In August 2019, the asset manager was the first foreign fund house to gain majority control of its local joint venture, China International Fund Management, when it raised its stake from 49% to 51%. It followed this with a full acquisition in April.

While others will follow in JP Morgan AM’s footsteps, it underlines the commitment of the US firm towards China, which is set to be the second-largest asset management market in the world by 2025, according to KPMG.

JP Morgan AM then further bolstered its mainland presence in December 2019 when it signed a strategic partnership to be a preferred product provider to CMB Wealth Management, a subsidiary of China Merchants Bank.

In addition to this, the fund manager gained several more mutual recognition of funds, securing its position as the firm with the most approved northbound funds. All these activities helped ensure it was named the top-performing fund house in China by Z-Ben Advisory in its annual survey in April.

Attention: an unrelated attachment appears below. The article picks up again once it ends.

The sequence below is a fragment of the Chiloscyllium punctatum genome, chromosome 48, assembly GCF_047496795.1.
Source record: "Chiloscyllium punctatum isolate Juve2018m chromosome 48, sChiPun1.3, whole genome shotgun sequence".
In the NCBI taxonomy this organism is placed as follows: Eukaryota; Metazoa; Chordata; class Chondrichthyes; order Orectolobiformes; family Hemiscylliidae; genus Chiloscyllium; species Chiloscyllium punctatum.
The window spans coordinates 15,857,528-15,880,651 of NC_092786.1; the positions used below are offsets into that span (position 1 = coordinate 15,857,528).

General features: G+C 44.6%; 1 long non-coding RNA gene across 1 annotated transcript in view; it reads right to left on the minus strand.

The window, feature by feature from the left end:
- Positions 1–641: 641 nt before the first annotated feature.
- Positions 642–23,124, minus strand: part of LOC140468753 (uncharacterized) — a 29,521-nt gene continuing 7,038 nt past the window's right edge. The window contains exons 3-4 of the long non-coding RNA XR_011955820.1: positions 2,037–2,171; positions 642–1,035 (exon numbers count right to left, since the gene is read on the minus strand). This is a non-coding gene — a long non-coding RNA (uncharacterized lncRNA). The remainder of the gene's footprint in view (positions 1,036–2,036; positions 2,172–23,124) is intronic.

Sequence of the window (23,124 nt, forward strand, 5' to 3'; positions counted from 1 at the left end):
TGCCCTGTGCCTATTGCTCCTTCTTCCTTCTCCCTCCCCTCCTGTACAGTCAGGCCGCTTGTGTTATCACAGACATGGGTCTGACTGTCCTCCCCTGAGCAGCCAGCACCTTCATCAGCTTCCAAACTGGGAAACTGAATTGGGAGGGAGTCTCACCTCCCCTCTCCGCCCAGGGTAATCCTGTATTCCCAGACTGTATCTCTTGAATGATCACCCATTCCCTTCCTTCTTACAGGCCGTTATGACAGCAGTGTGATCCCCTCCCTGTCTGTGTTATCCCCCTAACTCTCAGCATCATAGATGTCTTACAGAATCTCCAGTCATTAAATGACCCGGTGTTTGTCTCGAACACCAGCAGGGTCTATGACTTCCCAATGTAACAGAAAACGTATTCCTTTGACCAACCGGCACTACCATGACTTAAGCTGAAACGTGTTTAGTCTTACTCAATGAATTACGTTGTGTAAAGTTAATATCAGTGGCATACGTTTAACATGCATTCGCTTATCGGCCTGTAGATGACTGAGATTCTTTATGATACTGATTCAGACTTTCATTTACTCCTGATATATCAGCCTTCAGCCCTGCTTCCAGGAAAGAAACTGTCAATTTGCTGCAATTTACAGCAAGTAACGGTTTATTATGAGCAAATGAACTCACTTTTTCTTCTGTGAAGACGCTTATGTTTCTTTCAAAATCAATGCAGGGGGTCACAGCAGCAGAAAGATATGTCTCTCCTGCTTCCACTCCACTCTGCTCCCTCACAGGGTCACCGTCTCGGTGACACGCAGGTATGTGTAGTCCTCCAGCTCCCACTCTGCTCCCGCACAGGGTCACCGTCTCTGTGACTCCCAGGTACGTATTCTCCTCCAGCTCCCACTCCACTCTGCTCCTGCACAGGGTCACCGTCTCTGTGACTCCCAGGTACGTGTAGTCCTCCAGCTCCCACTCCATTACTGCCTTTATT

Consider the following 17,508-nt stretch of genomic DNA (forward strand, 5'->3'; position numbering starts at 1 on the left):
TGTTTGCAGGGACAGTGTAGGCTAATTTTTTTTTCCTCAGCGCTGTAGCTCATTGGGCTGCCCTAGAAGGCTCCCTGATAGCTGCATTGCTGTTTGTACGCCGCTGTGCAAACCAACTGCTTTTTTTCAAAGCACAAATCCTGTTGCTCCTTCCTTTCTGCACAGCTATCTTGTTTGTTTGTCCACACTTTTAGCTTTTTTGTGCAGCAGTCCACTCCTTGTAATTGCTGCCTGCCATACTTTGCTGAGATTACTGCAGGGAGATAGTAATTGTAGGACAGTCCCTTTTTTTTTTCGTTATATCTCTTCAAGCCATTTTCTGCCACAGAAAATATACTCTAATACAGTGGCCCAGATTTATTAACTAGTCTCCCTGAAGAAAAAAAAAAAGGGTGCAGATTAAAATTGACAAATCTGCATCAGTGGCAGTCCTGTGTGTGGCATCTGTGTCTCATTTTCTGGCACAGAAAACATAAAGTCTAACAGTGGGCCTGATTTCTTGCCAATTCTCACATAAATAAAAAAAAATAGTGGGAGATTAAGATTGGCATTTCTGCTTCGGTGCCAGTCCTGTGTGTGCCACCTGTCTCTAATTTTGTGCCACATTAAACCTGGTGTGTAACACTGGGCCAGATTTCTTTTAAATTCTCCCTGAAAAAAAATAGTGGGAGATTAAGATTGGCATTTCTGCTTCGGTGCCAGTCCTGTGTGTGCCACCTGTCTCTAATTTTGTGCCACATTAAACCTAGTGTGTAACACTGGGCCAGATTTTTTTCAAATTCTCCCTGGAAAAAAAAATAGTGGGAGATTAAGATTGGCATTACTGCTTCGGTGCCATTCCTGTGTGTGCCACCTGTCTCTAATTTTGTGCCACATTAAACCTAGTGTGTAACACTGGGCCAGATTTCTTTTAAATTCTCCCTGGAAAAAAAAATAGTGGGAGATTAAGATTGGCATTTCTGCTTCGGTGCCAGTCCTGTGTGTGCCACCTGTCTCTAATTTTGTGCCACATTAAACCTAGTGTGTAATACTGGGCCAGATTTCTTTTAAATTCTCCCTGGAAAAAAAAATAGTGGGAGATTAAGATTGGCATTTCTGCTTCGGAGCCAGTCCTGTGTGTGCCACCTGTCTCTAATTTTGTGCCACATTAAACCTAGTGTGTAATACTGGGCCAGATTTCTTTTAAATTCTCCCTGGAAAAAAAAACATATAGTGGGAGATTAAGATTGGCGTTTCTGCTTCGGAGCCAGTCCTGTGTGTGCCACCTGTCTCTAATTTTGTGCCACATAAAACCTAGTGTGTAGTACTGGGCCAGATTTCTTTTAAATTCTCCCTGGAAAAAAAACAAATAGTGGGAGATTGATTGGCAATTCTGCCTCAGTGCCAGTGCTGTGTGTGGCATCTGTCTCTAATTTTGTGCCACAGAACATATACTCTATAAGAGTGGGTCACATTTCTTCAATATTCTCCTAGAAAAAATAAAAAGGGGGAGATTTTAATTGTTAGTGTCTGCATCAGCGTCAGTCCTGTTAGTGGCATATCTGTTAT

Outside of China, JP Morgan AM’s business continues to thrive. Regional AUM stood at roughly 10% of the $1.9 trillion global AUM at the end of last year, after having expanded by well over 10% during the course of the year. About two-thirds of this rise was down to market gains, while the remainder was due to net asset inflows.

The company could point to strength in its fund performance too. Around 88% of its mutual fund AUM globally outperformed the median of its peers over a 10-year period, while 40 of the 65 funds it offered in Hong Kong last year enjoyed first- or second-quartile performance over three years. It also boasted 28 four- or five-star ratings from Morningstar and a further 19 from Singapore distributed funds – including the Asean Equity Fund, which gained a Gold Morningstar Analyst Rating.

Other testaments to its business strength included a massive rise in asset inflows into its unconstrained fixed income strategy, JP Morgan – Fixed Income, which comprised hundreds of millions of dollars across the region.  Another key area of strength was the firm’s Taiwan business, where it stands as one of the largest foreign fund houses and enjoyed AUM growth of over 20% last year.

It has sought to add to market education and engagement as well, launching a new Investment Ideas portal for Hong Kong and Singapore, and conducting its fourth Retirement Industry Conference in Hong Kong in September 2019. All in all, JP Morgan AM enjoyed a year to be remembered.

* Entrants for these categories had to be Asia-Pacific headquartered.